Resilience thinking and optimization are often viewed as opposites, but resilience thinking is more critical of how optimization is frequently applied rather than the technique per-se. A new paper in TREE Integrating resilience thinking and optimisation for conservation (doi:10.1016/j.tree.2009.03.020) by Joern Fischer and others, including myself, attempt to integrate resilience thinking and optimization. We propose that by actively embedding optimisation analyses within a resilience-thinking framework ecosystem management could draw on the complementary strengths of both, thereby promoting cost-effective and enduring conservation outcomes.
The paper’s Table 1 provides an overview of the strengths and weaknesses of optimization for conservation and resilience thinking:
||Optimisation for conservation
|Strengths (inherent)||Recognises resource scarcity||Recognises system complexity|
|Encourages transparency in resource allocation||Recognises interdependence of social and biophysical systems|
|Strengths (in practice)||Can provide specific answers to a well-defined problem||Encourages anticipation of undesirable surprises or thresholds|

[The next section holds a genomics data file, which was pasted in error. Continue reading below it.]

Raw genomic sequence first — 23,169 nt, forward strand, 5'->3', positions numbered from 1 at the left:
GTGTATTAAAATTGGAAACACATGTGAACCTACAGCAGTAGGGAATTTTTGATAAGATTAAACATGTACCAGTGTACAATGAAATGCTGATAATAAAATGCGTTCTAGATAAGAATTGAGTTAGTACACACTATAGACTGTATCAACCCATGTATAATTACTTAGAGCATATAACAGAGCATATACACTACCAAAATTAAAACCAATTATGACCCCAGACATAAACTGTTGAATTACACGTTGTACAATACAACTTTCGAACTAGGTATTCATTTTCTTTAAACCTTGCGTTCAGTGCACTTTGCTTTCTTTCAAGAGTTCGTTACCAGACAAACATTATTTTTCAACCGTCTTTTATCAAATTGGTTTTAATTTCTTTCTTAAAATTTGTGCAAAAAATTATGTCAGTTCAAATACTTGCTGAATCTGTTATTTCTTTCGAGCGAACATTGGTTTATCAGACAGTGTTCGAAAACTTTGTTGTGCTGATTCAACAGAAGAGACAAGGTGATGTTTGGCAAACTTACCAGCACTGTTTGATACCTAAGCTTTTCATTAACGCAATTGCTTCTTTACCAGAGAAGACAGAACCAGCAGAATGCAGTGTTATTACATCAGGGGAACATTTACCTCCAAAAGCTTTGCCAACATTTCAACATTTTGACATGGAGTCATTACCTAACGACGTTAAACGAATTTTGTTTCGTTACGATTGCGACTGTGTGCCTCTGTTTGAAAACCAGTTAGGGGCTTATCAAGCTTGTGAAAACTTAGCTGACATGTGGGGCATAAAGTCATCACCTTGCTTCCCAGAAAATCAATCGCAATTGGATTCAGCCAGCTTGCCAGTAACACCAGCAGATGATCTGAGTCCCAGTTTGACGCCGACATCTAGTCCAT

|Fits well with how business and governments operate||Encourages reflection on how a system works|
|Weaknesses (inherent)||Sensitive to accuracy of underlying assumptions and system model||Potentially difficult to apply to systems without identifiable alternate states|
|Weaknesses (in practice)||Targets or budget constraints are often informed by politics rather than an in-depth understanding of underlying system dynamics||Reliant on tools from other disciplines to be operational to inform policy|
|The term ‘optimal’ can sound absolute to policymakers and the general public||The term ‘resilience’ can appear vague to policymakers and the general public|
And we discuss three themes that both approaches need to address (i) dealing with social issues; (ii) dealing with uncertainties and the limited extent to which they can be controlled; and (iii) avoiding undesirable states that constrain reversibility.